Sometime in the near geological future, the landscape of life on earth as we know it will be transformed. It’s a mass extinction, and it’s only happened five times before in Earth’s history. There have been severe ice ages, perplexing loses of oxygen from our oceans, massive volcanic eruptions, meteor impacts. And now, we’re on the precipice of a sixth mass extinction… and it’s nothing like our planet has ever seen before. In Season 8’s final episode, producer Miles Traer dives into the sixth mass extinction: Are we in it? What can the previous mass extinctions teach us about what’s going on today? And how is it going to affect not just our lives, but the long term trajectory of human evolution? Paleobiologist Jonathan Payne takes us back into the geologic past and searches for biological patterns hidden in the rock record. In the previous moments of ecological chaos, Payne finds a surprising trend that no longer holds true today. Then, biologist Rodolfo Dirzo takes us into the heart of complex ecosystems to find out why large animals are so crucial for their health and survival. Based on experiments in the tropics and in East Africa, he shares what he’s seen when those large animals disappear.
Food security may be the most important issue we’ll face in the coming decades. With global population on the rise and a changing climate, the future of food is greatly uncertain. These realities have prompted some scientists to start looking at crops that might be well suited to these global changes, foods that are drought resistant and nutritionally rich. That’s where “superfoods” like quinoa and amaranth come in. In this week’s episode, we explore these two crops and their potential to become staple components of our future diets. We first hear from journalist Lisa Hamilton, author of the 2014 Harper’s article “The Quinoa Quarrel.” Then amaranth expert Rob Myers walks us through the relative benefits of quinoa and amaranth, and the challenges to breeding both on a large scale. To wrap it up, Katherine Lorenz shares the story of a nonprofit she founded that uses amaranth to address malnutrition in rural Oaxaca, Mexico.
“In Asia or Africa around 60 million years ago, snakes became more venomous, though scientists aren’t quite sure why then and there.” Sometimes understanding global environmental change requires that we simply know how nature works. And not just the pleasant side of nature, but all of it. When we look back through the wonders of Darwinian evolution, we gain a deeper appreciation for certain aspects of the natural world that seem… uncomfortable: things like snakes, spiders, jellyfish, Komodo Dragons, and tiny caterpillars that can easily kill humans. This week, scientist Christie Wilcox takes us on a journey through the evolution of the chemical cocktails we call “venom,” which she wrote about in her new book called, “Venomous: How Earth’s Deadliest Creatures Mastered Biochemistry.” Travel along from venom’s earliest formation, its evolution into a potent weapon, and its further transformation by doctors today as a potentially revolutionary tool in developing new medicines.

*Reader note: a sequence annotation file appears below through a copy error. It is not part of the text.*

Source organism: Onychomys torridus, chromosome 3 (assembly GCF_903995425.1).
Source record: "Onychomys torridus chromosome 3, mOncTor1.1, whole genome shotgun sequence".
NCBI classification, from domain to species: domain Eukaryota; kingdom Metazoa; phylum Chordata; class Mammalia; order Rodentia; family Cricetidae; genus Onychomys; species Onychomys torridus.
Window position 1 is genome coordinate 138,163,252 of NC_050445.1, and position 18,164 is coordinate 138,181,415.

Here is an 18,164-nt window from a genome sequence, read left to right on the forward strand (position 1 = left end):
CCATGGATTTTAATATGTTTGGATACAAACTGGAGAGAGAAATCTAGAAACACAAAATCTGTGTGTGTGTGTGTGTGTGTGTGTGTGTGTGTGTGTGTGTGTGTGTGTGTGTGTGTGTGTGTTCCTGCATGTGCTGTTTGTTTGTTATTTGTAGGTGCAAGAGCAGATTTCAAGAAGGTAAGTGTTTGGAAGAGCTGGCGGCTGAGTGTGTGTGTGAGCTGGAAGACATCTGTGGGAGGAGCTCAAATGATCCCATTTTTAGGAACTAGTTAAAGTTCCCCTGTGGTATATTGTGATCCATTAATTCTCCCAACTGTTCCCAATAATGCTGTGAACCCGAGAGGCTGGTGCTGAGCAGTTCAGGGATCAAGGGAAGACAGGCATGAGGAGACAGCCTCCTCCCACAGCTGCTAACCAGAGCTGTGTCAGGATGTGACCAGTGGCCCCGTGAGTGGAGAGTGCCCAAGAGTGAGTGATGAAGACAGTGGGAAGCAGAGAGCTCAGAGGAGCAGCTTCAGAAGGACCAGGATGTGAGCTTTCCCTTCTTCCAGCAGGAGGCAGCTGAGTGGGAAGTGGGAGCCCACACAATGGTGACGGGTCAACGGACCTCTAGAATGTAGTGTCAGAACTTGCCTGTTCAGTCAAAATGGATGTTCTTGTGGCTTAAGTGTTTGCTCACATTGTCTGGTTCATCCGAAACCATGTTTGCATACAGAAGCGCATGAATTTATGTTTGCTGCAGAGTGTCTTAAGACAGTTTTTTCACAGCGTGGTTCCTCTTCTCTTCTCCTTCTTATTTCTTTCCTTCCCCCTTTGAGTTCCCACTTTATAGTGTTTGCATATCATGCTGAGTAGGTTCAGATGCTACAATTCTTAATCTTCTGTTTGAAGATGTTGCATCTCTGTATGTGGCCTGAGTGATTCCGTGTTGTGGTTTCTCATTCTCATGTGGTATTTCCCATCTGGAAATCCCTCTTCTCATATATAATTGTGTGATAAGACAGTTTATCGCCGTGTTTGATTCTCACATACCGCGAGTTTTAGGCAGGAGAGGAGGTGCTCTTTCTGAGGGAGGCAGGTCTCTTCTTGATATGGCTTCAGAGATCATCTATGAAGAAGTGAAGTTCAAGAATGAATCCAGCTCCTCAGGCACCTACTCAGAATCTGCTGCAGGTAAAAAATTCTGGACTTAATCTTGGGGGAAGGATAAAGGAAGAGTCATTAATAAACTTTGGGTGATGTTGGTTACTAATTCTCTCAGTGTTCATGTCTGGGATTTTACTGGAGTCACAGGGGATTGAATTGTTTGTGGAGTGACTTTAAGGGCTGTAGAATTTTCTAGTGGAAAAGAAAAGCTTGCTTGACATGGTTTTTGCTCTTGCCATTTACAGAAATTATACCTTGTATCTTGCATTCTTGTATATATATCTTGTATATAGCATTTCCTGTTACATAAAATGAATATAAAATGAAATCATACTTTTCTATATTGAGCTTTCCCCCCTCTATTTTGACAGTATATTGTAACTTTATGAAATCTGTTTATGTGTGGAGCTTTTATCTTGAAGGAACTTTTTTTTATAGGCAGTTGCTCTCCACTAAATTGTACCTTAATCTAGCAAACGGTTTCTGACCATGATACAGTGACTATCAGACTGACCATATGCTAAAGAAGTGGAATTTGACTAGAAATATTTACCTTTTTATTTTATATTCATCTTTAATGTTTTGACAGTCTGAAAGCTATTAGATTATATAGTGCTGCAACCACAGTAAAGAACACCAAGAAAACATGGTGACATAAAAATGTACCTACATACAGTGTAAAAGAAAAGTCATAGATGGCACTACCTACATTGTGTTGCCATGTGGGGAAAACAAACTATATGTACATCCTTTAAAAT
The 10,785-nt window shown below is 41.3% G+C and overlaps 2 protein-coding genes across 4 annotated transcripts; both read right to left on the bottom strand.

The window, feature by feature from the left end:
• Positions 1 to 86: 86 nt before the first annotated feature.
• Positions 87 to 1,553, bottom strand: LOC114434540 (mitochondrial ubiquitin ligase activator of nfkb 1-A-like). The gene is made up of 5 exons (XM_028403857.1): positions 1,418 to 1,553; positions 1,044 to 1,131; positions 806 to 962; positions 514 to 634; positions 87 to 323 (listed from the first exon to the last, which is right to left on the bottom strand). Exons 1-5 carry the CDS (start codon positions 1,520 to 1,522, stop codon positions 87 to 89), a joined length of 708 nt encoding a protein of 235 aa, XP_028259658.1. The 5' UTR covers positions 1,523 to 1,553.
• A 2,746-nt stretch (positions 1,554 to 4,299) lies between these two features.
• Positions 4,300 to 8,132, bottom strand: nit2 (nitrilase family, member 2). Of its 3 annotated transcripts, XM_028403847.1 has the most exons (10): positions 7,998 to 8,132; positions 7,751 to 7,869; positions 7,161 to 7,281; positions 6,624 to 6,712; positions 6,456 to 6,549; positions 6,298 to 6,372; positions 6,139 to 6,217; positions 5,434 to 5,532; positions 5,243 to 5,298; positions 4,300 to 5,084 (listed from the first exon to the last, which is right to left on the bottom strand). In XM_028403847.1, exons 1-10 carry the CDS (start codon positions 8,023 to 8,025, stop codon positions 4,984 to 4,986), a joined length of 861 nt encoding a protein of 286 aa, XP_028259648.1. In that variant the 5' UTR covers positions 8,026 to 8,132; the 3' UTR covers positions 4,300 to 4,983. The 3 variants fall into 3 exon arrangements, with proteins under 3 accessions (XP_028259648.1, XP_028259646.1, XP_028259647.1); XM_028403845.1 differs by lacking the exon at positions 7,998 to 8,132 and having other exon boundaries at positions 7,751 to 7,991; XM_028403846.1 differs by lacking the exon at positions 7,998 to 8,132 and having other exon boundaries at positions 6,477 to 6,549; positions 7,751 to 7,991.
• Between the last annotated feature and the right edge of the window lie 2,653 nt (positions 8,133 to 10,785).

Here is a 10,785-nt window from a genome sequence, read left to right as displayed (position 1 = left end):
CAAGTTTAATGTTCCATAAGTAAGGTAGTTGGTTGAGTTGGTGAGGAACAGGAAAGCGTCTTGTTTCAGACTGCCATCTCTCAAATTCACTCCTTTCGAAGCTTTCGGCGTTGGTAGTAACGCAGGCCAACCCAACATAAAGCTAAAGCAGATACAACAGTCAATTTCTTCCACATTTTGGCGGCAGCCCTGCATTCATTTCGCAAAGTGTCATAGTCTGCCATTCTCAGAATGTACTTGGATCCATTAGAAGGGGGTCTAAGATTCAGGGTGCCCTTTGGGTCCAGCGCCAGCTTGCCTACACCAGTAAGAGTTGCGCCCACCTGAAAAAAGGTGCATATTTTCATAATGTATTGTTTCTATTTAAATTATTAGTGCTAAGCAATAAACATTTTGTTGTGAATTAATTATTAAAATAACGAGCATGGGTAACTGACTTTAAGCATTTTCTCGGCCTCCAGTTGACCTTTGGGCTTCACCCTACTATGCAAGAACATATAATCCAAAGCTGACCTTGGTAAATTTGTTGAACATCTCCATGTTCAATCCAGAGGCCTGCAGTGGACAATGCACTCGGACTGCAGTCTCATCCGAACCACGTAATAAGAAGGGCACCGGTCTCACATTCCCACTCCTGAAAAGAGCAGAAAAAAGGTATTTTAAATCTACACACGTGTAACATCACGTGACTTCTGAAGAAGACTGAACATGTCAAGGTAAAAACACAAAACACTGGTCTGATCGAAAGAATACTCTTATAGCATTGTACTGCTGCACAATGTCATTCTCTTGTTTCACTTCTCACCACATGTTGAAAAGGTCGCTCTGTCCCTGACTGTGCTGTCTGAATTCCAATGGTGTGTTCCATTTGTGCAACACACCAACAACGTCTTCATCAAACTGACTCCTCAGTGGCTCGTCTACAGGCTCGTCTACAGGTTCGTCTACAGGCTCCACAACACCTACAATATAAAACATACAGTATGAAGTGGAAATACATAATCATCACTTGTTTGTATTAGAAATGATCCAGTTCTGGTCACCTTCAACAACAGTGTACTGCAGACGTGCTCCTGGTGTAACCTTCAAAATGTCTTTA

Image by Brent Myers
Licensed under Creative Commons Attribution 2.0 Generic
THIS EPISODE WAS PRODUCED BY LESLIE CHANG, MIKE OSBORNE, AND MILES TRAER.
There are billions of microbes both in and on our bodies. These invisible organisms form complex ecosystems, which are passed on to us as infants through breast milk, help digest food in our guts, and may even be correlated with a growing list of health conditions like obesity, chronic fatigue syndrome, and autism. It’s no exaggeration to say that human life would not be possible without the microbiome. Science writer Ed Yong has been reporting on the microbiome for over a decade, and has just published his first book, ‘I Contain Multitudes: The Microbes Within Us and a Grander View of Life.’ In this conversation with producer Mike Osborne, he reveals the evolutionary roots of the microbiome, what we know – and don’t know – about microbiomes across the human population, and how we as humans both create an imprint and are imprinted upon by the microbes in the environment all around us.